NASA astronauts Butch Wilmore and Suni Williams will launch aboard Starliner on a United Launch Alliance Atlas V rocket and dock at the orbiting laboratory, where they will stay for up to two weeks. Liftoff is currently targeted for mid-April 2024 from Space Launch Complex-41 at Cape Canaveral Space Force Station in Florida.
The mission will test the end-to-end capabilities of the Starliner system, including launch, docking, and return to Earth in the desert of the western United States.
Following a successful mission, NASA will begin the final process of certifying Starliner and systems for crewed missions to the space station.
U.S. media may apply separately for a photo opportunity during the rollout of the Starliner spacecraft from Boeing’s Commercial Cargo and Processing Facility at NASA’s Kennedy Space Center in Florida. The operational activity is scheduled to take place in early April.
Media accreditation deadlines are as follows:
International media without U.S. citizenship interested in covering the launch must apply by 11:59 p.m., Thursday, March 14 U.S. media interested in a photo opportunity of Starliner rollout must apply by 11:59 p.m., Thursday, March 21 U.S. media interested in covering the launch must apply for credentials by 11:59 p.m., Sunday, April 7 All accreditation requests must be submitted online at:
NASA’s media accreditation policy is online. For questions about accreditation or special logistical requests, please email: email@example.com. Requests for space for satellite trucks, tents, or electrical connections are due by Monday, April 15.
For other questions, please contact the newsroom at NASA Kennedy: 321-867-2468.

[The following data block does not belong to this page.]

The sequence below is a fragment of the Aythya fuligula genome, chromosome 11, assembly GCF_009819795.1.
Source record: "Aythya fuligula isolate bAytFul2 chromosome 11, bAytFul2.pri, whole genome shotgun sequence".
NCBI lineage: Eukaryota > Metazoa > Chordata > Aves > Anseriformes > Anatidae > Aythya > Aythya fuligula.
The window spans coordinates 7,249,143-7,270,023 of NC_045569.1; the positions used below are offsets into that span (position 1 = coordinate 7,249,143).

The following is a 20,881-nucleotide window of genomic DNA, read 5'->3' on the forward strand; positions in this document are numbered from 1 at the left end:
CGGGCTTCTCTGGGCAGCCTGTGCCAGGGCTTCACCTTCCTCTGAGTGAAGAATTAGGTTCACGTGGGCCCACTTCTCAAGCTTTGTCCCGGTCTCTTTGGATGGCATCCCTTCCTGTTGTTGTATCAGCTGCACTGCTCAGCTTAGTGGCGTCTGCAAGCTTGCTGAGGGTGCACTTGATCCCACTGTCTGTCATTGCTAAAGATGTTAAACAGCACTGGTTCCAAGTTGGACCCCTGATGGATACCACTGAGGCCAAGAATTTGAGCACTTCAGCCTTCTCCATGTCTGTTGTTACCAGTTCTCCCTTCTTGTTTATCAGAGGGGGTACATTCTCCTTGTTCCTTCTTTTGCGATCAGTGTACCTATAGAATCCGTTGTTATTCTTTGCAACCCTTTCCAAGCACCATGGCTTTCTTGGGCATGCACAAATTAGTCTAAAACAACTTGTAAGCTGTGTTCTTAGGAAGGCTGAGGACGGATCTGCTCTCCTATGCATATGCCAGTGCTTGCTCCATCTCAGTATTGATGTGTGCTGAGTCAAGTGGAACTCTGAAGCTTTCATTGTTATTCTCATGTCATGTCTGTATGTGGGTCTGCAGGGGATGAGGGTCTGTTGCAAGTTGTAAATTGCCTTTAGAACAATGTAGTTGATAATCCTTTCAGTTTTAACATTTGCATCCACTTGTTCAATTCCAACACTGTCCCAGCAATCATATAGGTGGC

Para obtener información sobre cobertura en español en el Centro Espacial Kennedy o si desea solicitar entrevistas en español, comuníquese con Antonia Jaramillo: 321-501-8425, o Messod Bendayan: 256-930-1371.
NASA’s Commercial Crew Program is working with the American aerospace industry through a public-private partnership to launch astronauts on American rockets and spacecraft from American soil. The goal of the program is to provide safe, reliable, and cost-effective transportation on space station missions, which will allow for additional research time.
For more information about the agency’s Commercial Crew Program, visit:
Joshua Finch / Julian Coltre
firstname.lastname@example.org / email@example.com
Steve Siceloff / Danielle Sempsrott
Kennedy Space Center, Florida
firstname.lastname@example.org / email@example.com
Johnson Space Center, Houston
Last Updated Feb 21, 2024 LocationNASA Headquarters Related Terms
NASA Headquarters Astronauts Commercial Space Commercial Space Programs Humans in Space Johnson Space Center Kennedy Space Center View the full article
Check out these Videos